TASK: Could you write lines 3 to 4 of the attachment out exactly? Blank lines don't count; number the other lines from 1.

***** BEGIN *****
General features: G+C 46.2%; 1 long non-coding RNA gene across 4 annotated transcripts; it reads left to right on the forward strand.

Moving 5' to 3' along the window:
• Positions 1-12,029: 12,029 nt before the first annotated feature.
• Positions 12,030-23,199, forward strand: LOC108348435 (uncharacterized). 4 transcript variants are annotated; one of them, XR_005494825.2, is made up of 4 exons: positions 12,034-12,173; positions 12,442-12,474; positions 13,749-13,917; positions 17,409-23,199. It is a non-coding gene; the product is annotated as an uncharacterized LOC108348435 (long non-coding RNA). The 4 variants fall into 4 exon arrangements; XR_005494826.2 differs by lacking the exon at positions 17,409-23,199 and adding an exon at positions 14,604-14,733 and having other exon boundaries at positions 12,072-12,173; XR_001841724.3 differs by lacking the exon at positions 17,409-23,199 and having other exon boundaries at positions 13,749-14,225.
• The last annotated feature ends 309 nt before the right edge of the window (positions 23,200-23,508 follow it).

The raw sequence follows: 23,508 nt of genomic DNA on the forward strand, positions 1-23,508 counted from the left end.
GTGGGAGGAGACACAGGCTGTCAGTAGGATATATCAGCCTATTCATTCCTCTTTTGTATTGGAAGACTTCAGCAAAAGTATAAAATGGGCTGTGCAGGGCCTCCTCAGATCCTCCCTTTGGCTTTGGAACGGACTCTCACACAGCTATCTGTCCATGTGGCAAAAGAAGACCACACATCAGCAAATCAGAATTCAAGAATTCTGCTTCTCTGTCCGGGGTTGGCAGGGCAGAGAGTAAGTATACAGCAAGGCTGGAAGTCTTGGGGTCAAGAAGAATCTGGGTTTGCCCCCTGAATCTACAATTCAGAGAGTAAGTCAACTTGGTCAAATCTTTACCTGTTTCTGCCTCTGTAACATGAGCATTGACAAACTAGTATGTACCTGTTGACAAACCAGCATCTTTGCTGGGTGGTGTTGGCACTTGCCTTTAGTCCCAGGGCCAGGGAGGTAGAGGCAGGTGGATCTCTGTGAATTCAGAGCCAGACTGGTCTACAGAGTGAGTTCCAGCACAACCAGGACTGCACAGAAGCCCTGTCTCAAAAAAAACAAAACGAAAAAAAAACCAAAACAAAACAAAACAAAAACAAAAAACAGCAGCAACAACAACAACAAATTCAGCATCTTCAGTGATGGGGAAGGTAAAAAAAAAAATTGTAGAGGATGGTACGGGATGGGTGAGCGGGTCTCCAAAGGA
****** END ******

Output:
• Positions 1-12,029: 12,029 nt before the first annotated feature.
• Positions 12,030-23,199, forward strand: LOC108348435 (uncharacterized). 4 transcript variants are annotated; one of them, XR_005494825.2, is made up of 4 exons: positions 12,034-12,173; positions 12,442-12,474; positions 13,749-13,917; positions 17,409-23,199. It is a non-coding gene; the product is annotated as an uncharacterized LOC108348435 (long non-coding RNA). The 4 variants fall into 4 exon arrangements; XR_005494826.2 differs by lacking the exon at positions 17,409-23,199 and adding an exon at positions 14,604-14,733 and having other exon boundaries at positions 12,072-12,173; XR_001841724.3 differs by lacking the exon at positions 17,409-23,199 and having other exon boundaries at positions 13,749-14,225.